Thursday, May 5, 2011

Speaking of football and antitrust...

The Blog of Legal Times reports that the Department of Justice has sent NCAA President Mark Emmert a letter asking him "to provide information about why college football does not use a playoff system to determine a national champion". The theory -- propounded most forcefully by Utah Attorney General Mark Shurtleff -- is that the BCS system is set up to favor large conferences at the expense of smaller and midlevel schools. Stay tuned to see how this plays out; after all, the BCS system has critics from President Obama on down. That being said, don't assume that the BCS setup is illegal; Michael McCann has written than an antitrust challenge will probably fail and that the BCS actually may enhance competition in several ways. In any case, I'll keep an eye on things and let you know how things develop.


  1. How could the BCS possibly enhance competition? The way it is organized favors roughly 1/3 (at most) of the most privileged schools in the country. The only competition that exists is competition to get into the BCS.

  2. McCann's argument:

    The BCS enhances competition in a variety of ways. Most notably, it offers a national championship game and four popular bowl games, some of which may not otherwise exist. Keep in mind, in the 56 years prior to the BCS's creation in 1998, no system existed for the top two teams to play each other in the postseason. While a 16-team playoff, which is frequently suggested as an alternative to the BCS, may be preferable, colleges and conferences declined to use such a format for more than five decades -- what's to say that such a format would come into existence in the absence of the BCS?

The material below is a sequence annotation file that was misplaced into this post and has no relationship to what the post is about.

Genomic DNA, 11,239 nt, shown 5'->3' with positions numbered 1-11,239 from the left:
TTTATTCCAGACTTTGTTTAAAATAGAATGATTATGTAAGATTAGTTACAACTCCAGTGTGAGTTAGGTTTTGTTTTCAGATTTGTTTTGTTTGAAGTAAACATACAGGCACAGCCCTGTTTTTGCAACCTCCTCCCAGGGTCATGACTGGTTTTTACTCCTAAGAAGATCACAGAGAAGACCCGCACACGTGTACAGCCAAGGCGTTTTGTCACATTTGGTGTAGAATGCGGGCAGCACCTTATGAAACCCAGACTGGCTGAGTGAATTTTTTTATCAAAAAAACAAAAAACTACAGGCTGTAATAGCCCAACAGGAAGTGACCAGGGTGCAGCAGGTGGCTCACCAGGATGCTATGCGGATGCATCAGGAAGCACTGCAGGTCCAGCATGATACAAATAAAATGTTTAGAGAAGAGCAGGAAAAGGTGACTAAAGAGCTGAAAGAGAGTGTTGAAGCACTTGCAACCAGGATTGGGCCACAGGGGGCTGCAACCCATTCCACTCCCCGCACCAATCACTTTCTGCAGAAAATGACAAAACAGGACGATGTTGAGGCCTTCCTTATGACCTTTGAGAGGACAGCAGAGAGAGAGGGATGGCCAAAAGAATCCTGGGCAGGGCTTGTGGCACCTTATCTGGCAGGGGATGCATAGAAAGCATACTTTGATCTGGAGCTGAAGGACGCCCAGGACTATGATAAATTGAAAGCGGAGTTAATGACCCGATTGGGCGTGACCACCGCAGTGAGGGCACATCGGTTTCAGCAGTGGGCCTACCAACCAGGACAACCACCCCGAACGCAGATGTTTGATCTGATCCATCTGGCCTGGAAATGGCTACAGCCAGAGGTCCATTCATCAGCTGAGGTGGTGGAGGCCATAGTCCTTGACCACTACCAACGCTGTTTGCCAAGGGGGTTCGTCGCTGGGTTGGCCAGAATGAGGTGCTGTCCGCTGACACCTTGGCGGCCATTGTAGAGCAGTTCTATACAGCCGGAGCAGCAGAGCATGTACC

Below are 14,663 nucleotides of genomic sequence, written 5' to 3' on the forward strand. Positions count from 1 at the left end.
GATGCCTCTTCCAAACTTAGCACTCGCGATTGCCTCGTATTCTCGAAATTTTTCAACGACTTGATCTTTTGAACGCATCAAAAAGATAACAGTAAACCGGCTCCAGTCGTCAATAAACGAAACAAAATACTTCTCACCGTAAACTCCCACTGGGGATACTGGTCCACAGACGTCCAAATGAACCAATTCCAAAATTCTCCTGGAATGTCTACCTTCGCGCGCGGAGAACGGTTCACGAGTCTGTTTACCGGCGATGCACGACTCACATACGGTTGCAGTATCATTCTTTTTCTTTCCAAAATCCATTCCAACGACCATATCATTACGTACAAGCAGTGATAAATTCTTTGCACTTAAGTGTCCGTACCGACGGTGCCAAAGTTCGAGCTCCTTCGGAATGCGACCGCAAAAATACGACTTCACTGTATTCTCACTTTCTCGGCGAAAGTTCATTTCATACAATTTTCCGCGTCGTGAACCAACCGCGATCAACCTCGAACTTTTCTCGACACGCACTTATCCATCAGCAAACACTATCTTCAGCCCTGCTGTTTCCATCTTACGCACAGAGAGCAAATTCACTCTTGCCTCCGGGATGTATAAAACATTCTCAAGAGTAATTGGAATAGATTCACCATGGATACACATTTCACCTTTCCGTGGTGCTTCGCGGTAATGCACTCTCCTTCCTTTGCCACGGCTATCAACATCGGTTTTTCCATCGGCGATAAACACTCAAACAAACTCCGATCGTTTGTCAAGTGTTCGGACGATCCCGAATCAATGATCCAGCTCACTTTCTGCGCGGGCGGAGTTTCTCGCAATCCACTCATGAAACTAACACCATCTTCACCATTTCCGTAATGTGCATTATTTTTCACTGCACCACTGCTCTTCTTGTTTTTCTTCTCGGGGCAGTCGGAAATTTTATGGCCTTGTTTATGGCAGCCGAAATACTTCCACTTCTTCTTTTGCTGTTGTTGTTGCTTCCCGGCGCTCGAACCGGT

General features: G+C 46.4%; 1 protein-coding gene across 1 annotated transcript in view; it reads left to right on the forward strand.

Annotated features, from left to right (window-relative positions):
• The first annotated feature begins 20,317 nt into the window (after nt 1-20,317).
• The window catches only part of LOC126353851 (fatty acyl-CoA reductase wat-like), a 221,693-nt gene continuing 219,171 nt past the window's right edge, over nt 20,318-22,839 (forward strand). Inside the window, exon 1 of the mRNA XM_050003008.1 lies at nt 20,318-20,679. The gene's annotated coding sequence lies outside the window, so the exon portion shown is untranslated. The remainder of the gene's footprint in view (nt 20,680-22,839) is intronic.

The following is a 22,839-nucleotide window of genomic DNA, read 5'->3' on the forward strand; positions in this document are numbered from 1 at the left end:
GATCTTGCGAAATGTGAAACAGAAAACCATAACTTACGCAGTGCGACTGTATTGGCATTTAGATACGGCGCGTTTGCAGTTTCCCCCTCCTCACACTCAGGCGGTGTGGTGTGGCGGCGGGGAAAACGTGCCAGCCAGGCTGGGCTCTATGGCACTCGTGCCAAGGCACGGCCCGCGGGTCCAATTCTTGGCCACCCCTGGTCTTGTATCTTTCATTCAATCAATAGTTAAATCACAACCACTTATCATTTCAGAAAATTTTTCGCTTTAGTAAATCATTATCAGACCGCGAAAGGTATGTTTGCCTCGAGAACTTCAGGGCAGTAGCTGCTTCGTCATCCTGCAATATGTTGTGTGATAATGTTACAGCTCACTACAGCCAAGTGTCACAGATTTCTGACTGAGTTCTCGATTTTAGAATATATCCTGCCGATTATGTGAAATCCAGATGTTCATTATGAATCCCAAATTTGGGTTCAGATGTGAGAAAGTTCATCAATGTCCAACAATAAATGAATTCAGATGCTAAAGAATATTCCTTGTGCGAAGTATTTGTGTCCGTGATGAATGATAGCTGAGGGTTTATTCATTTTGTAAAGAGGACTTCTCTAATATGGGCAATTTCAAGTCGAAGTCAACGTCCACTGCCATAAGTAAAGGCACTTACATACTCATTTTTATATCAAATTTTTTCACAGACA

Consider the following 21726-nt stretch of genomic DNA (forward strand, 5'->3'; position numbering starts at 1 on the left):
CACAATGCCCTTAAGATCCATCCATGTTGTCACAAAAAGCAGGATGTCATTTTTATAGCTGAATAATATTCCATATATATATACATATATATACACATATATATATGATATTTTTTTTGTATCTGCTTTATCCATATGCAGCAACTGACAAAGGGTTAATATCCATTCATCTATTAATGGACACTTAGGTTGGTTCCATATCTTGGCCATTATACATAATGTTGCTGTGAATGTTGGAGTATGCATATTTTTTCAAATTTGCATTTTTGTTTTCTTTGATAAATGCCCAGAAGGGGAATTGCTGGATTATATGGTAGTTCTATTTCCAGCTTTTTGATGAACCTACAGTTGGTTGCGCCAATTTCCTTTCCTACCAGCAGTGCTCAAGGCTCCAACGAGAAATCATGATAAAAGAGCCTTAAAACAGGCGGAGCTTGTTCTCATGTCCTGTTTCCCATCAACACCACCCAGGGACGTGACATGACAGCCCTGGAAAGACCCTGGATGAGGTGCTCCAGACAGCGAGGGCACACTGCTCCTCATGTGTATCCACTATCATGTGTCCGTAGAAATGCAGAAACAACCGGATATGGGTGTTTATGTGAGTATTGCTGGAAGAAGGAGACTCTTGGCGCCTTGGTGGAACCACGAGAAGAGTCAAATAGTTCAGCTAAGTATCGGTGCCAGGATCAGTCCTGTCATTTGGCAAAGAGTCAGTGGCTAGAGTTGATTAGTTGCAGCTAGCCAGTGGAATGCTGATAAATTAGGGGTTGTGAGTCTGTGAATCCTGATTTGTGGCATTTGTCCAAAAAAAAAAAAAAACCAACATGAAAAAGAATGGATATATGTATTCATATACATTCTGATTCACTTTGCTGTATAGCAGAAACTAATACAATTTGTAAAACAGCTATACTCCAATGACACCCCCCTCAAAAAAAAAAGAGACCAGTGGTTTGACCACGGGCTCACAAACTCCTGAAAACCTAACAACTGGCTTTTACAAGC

Advocates of the BCS also emphasize its promotion of regular season games, and the accompanying improvements in attendance at those games since adoption of the BCS. With the BCS, losing any regular-season game can prevent a shot at a national title, meaning every single regular game matters considerably; with a playoff system, in contrast, a team might underperform in one week but still know it can redeem itself in the playoffs. . . .

    The BCS also arguably enhances competition through its use of empirically-influenced rankings.

    . . . To be sure, this arrangement is complex and partially opaque -- private companies that run each computer rating can shield their formulas from public scrutiny. Nonetheless, the use of factual criteria to complement the subjective impressions of coaches and journalists can be viewed as a positive: they are designed to improve accuracy and fairness.

    The BCS also does not appear to raise consumer prices. . . .

    Read more:


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